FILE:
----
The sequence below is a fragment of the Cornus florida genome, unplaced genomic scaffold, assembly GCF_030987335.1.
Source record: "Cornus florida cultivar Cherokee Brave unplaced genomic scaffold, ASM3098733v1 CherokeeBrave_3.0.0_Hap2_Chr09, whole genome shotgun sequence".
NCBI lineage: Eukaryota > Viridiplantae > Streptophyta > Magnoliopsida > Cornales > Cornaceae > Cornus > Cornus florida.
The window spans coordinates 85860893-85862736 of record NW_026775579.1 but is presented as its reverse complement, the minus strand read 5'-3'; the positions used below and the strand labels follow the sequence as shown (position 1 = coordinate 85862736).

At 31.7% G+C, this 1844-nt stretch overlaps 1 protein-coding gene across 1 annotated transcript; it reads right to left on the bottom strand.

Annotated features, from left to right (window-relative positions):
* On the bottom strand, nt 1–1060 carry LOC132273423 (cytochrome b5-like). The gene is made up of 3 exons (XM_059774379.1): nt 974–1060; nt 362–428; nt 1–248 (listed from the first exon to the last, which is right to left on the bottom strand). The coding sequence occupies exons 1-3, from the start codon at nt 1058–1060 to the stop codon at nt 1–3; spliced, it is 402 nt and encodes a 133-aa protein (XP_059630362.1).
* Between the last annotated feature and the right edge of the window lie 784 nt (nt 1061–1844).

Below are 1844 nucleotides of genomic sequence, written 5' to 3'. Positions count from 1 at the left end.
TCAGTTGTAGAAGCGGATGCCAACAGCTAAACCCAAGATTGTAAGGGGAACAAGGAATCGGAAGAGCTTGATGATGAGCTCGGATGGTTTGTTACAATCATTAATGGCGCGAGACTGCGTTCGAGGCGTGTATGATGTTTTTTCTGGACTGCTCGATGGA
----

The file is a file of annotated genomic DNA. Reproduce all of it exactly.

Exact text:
The sequence below is a fragment of the Cornus florida genome, unplaced genomic scaffold, assembly GCF_030987335.1.
Source record: "Cornus florida cultivar Cherokee Brave unplaced genomic scaffold, ASM3098733v1 CherokeeBrave_3.0.0_Hap2_Chr09, whole genome shotgun sequence".
NCBI lineage: Eukaryota > Viridiplantae > Streptophyta > Magnoliopsida > Cornales > Cornaceae > Cornus > Cornus florida.
The window spans coordinates 85860893-85862736 of record NW_026775579.1 but is presented as its reverse complement, the minus strand read 5'-3'; the positions used below and the strand labels follow the sequence as shown (position 1 = coordinate 85862736).

At 31.7% G+C, this 1844-nt stretch overlaps 1 protein-coding gene across 1 annotated transcript; it reads right to left on the bottom strand.

Annotated features, from left to right (window-relative positions):
* On the bottom strand, nt 1–1060 carry LOC132273423 (cytochrome b5-like). The gene is made up of 3 exons (XM_059774379.1): nt 974–1060; nt 362–428; nt 1–248 (listed from the first exon to the last, which is right to left on the bottom strand). The coding sequence occupies exons 1-3, from the start codon at nt 1058–1060 to the stop codon at nt 1–3; spliced, it is 402 nt and encodes a 133-aa protein (XP_059630362.1).
* Between the last annotated feature and the right edge of the window lie 784 nt (nt 1061–1844).

Below are 1844 nucleotides of genomic sequence, written 5' to 3'. Positions count from 1 at the left end.
TCAGTTGTAGAAGCGGATGCCAACAGCTAAACCCAAGATTGTAAGGGGAACAAGGAATCGGAAGAGCTTGATGATGAGCTCGGATGGTTTGTTACAATCATTAATGGCGCGAGACTGCGTTCGAGGCGTGTATGATGTTTTTTCTGGACTGCTCGATGGA